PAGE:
Shoulda Been a Hero

 

Glancing Back, and Remembering Hal Smith

When Pittsburgh Pirates second baseman Bill Mazeroski blasted the first walk-off home run in World Series history in 1960, his lead-off solo home run in the bottom of the ninth was possible because of what happened in the eighth inning … thanks to a reserve catcher named Hal Smith. Continue reading

A Winning Groove

 

Glancing Back, and Remembering Jerry Grote

In the prime of his 16-season big league career, Jerry Grote was recognized as one of the best defensive catchers in the National League. He was also a winner, a heady player who knew how to get the best out of his pitchers. Plus he had the leadership qualities to help inspire those playing behind his pitchers. Continue reading

Taking the Bate

 

Glancing Back, and Remembering John Bateman

Something about John Bateman inspired no-hit performances from his pitchers. He caught two no-hitters during his 10-season major league career … and both were firsts for the franchise. He caught his first no-hitter in 1963, as right-hander Don Nottebart hurled the first no-hitter in the history of the Houston Colt .45s. He caught his second no-hitter six years later, the first thrown by Bill Stoneman and the first in the history of the Montreal Expos. Continue reading

Baseball’s Best One-Day Career

 

This Week in 1960s Baseball

(September 29, 1963) On the final game of the regular season, Houston outfielder John Paciorek had an outstanding major league debut as the Colt .45’s defeated the New York Mets 13-4 at Colts Stadium in Houston.

John Paciorel went three for three with three RBIs in his only major league appearance ... a 1.000 career batting average.

John Paciorek went three for three with three RBIs in his only major league appearance … a 1.000 career batting average.

Paciorek went three for three and walked twice. He scored four runs and drove in three runs. Houston catcher John Bateman also drove in three runs.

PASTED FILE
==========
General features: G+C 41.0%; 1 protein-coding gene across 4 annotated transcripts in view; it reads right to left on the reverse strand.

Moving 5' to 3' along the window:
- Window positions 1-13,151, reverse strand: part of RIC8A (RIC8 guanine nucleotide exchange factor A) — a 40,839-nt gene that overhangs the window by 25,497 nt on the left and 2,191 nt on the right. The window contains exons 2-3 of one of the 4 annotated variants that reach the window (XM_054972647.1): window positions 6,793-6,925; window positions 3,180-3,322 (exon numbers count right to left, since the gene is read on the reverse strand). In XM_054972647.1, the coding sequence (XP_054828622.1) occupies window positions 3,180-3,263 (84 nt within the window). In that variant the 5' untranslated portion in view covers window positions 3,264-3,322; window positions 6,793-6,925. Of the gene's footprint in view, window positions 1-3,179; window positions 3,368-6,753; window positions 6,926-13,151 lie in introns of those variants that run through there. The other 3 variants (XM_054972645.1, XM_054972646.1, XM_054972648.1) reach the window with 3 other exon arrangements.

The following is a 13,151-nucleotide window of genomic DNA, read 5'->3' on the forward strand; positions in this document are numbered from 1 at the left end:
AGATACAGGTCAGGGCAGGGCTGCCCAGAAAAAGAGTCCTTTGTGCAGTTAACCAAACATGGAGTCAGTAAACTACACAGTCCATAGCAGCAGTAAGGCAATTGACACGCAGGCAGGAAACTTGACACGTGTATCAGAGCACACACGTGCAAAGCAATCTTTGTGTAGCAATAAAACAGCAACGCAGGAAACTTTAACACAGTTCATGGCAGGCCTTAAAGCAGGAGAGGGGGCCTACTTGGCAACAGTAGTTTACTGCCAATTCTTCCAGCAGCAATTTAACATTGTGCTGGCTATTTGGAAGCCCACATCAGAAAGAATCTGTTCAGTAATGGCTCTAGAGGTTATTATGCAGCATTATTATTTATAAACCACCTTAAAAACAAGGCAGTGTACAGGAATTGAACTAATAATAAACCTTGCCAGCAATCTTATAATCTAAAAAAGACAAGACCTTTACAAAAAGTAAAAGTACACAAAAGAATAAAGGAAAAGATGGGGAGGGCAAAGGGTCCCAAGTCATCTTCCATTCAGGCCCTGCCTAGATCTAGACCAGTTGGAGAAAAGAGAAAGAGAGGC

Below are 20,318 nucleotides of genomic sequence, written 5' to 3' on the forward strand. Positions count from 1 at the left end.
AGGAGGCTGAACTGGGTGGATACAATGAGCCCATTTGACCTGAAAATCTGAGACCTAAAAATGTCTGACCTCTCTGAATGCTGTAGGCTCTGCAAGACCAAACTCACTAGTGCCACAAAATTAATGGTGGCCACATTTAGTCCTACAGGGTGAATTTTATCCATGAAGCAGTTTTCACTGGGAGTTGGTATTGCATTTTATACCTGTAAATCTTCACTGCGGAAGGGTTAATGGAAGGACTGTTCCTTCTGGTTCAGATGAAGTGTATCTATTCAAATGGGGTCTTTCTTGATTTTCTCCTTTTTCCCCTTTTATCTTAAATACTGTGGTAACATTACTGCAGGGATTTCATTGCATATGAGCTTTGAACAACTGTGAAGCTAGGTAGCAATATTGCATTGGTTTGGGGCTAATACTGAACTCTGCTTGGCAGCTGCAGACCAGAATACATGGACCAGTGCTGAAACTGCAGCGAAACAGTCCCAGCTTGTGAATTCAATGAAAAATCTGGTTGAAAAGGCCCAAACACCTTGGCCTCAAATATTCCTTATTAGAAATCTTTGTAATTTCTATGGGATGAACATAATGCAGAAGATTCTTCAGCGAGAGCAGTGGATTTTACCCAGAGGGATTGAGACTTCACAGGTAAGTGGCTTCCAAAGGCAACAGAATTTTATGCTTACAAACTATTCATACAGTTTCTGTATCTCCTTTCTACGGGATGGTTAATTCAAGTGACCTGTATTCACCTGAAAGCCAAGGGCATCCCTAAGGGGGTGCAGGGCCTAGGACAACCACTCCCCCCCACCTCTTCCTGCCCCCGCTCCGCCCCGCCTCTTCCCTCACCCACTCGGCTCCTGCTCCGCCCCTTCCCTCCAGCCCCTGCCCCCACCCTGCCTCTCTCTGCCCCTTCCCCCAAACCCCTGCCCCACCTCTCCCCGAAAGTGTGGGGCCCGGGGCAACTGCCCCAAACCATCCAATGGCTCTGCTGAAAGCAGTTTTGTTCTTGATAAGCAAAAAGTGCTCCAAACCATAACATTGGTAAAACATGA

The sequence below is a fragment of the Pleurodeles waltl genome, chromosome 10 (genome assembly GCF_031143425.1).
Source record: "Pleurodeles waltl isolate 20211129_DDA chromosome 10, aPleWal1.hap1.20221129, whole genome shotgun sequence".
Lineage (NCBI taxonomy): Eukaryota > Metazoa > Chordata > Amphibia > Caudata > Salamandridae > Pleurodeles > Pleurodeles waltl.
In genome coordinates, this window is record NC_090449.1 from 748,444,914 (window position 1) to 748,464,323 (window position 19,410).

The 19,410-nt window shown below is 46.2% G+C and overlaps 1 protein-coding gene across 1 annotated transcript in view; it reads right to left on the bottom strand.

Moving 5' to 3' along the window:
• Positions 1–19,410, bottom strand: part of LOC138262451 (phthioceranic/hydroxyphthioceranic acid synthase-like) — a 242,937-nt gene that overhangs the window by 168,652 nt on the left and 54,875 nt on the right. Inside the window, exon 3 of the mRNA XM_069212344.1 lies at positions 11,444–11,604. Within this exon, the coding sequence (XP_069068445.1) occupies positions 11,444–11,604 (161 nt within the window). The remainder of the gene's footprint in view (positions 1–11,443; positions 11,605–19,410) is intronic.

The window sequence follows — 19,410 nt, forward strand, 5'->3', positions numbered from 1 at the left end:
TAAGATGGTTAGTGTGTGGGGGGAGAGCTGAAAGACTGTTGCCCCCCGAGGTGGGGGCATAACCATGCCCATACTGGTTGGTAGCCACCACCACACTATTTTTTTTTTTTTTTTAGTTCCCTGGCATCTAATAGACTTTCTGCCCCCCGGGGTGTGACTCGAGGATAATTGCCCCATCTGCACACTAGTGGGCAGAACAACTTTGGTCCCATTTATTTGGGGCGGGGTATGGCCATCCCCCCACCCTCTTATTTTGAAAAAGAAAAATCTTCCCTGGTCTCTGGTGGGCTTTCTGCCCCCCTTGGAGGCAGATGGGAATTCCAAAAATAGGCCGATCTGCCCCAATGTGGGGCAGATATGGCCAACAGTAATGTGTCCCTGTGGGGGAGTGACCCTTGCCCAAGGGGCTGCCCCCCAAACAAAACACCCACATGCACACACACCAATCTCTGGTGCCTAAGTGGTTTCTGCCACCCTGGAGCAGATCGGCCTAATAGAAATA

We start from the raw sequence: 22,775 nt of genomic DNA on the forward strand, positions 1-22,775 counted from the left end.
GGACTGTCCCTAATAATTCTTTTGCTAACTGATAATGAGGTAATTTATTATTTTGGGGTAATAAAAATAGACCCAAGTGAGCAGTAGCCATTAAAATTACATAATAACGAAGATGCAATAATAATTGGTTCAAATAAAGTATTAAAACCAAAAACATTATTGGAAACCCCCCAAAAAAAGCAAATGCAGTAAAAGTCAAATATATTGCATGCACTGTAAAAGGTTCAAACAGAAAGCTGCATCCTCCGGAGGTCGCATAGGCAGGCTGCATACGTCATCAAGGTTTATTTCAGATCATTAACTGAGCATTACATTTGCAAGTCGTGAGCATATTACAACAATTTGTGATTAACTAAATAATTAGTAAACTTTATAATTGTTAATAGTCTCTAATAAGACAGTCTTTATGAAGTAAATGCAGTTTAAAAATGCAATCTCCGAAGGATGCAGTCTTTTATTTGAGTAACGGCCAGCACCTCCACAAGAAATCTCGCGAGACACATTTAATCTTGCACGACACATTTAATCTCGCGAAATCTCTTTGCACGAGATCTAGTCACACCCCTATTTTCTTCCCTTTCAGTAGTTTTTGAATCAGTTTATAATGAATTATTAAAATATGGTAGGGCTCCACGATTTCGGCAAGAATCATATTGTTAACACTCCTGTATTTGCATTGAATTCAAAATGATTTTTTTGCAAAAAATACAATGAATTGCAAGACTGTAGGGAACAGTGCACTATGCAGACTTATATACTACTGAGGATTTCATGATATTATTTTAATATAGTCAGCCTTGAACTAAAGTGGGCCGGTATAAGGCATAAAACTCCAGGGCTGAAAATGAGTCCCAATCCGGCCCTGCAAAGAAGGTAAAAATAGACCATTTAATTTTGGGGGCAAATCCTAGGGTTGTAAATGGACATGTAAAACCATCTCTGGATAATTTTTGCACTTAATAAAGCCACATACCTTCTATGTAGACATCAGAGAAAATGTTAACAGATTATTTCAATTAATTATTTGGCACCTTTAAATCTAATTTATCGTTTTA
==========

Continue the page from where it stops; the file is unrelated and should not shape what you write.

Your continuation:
With the bases loaded in the fourth inning and Houston trailing 4-2, Paciorek got his first major league hit by singling off Mets starter Larry Bearnarth, driving in Rusty Staub and Bob Aspromonte to tie the score. He singled off Ed Bauta in the fifth inning for his third RBI of the game.

The winning pitcher for Houston was Jim Umbricht (4-3).

John Paciorek is the brother of major leaguers Jim Paciorek and Tom Paciorek. His career was limited to that single game. He remained in organized baseball through 1969, playing in both the Houston and Cleveland minor league systems. But he never made it back to the big leagues, and never had the chance to improve his career numbers beyond that single game (including his 1.000 career batting average).

Walk to Match the Talk

 

Glancing Back, and Remembering Tim McCarver

A generation of baseball fans familiar with Tim McCarver as a veteran baseball broadcaster might be surprised to learn how good he really was as a catcher for more than two decades.

In 1967, Tim McCarver batted .295 with 14 home runs and 69 runs batted in.

In 1967, Tim McCarver batted .295 with 14 home runs and 69 runs batted in.

McCarver was signed by the St. Louis Cardinals out of high school in 1959 and spent the next four seasons shuttling between St. Louis and various stops throughout the Cardinals’ farm system. In 1963, his first full season with the Cardinals, McCarver hit .289 and established himself as the preferred catcher for Bob Gibson.

He remained the Cardinals’ starting catcher through 1969. He led the National League in triples with 13 in 1966, the first catcher ever to do so. His most productive year as a hitter was 1967, when he hit .295 with 26 doubles, 14 home runs and 69 RBIs. He was an All-Star (for the second time) that season, and finished second in the Most Valuable Player balloting to teammate Orlando Cepeda.

McCarver started the 1970s with a new team, having been traded with Byron Browne, Curt Flood and Joe Hoerner to the Philadelphia Phillies for Dick Allen, Jerry Johnson and Cookie Rojas. (Flood refused to report to his new team. St. Louis later sent Willie Montanez and Jim Browning to the Phillies to complete the trade.) McCarver played for two years in Philadelphia, and then was traded to the Montreal Expos for John Bateman.

His 13 triples in 1966 made Tim McCarver the only catcher ever to lead the league in triples.

His 13 triples in 1966 made Tim McCarver the only catcher ever to lead the league in triples.

Over the next two seasons, McCarver became the game’s vagabond catcher, playing for Montreal, St. Louis again, and the Boston Red Sox before being re-acquired by the Phillies in 1975. For the next four seasons, he served primarily as the personal catcher for Steve Carlton. He was released by the Phillies after the 1979 season, but was re-signed and appeared in six games during the 1980 season, making McCarver the twenty-ninth player in major league history to appear in four different decades.

In 21 major league seasons, McCarver had 1,501 hits and a .271 career batting average.

 

top_ten_cardinals_cover

 

Free Report

Click Here for Instant Download